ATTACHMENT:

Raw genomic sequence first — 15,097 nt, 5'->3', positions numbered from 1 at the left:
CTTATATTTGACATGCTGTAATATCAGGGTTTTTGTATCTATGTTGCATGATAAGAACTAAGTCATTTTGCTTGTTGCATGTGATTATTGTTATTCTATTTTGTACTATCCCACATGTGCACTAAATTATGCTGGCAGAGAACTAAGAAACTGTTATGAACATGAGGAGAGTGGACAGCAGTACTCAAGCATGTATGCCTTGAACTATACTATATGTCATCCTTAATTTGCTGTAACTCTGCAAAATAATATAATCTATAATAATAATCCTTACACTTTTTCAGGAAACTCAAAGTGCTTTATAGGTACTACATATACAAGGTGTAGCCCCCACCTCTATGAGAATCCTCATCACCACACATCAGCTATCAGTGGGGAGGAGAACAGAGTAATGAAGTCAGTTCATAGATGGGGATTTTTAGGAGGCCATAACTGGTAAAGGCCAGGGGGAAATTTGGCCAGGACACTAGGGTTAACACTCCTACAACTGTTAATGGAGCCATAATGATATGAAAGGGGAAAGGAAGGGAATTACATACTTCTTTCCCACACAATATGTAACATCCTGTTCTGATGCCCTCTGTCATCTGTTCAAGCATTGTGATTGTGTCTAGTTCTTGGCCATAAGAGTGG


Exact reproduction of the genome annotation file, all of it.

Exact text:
Raw genomic sequence first — 15,097 nt, 5'->3', positions numbered from 1 at the left:
CTTATATTTGACATGCTGTAATATCAGGGTTTTTGTATCTATGTTGCATGATAAGAACTAAGTCATTTTGCTTGTTGCATGTGATTATTGTTATTCTATTTTGTACTATCCCACATGTGCACTAAATTATGCTGGCAGAGAACTAAGAAACTGTTATGAACATGAGGAGAGTGGACAGCAGTACTCAAGCATGTATGCCTTGAACTATACTATATGTCATCCTTAATTTGCTGTAACTCTGCAAAATAATATAATCTATAATAATAATCCTTACACTTTTTCAGGAAACTCAAAGTGCTTTATAGGTACTACATATACAAGGTGTAGCCCCCACCTCTATGAGAATCCTCATCACCACACATCAGCTATCAGTGGGGAGGAGAACAGAGTAATGAAGTCAGTTCATAGATGGGGATTTTTAGGAGGCCATAACTGGTAAAGGCCAGGGGGAAATTTGGCCAGGACACTAGGGTTAACACTCCTACAACTGTTAATGGAGCCATAATGATATGAAAGGGGAAAGGAAGGGAATTACATACTTCTTTCCCACACAATATGTAACATCCTGTTCTGATGCCCTCTGTCATCTGTTCAAGCATTGTGATTGTGTCTAGTTCTTGGCCATAAGAGTGG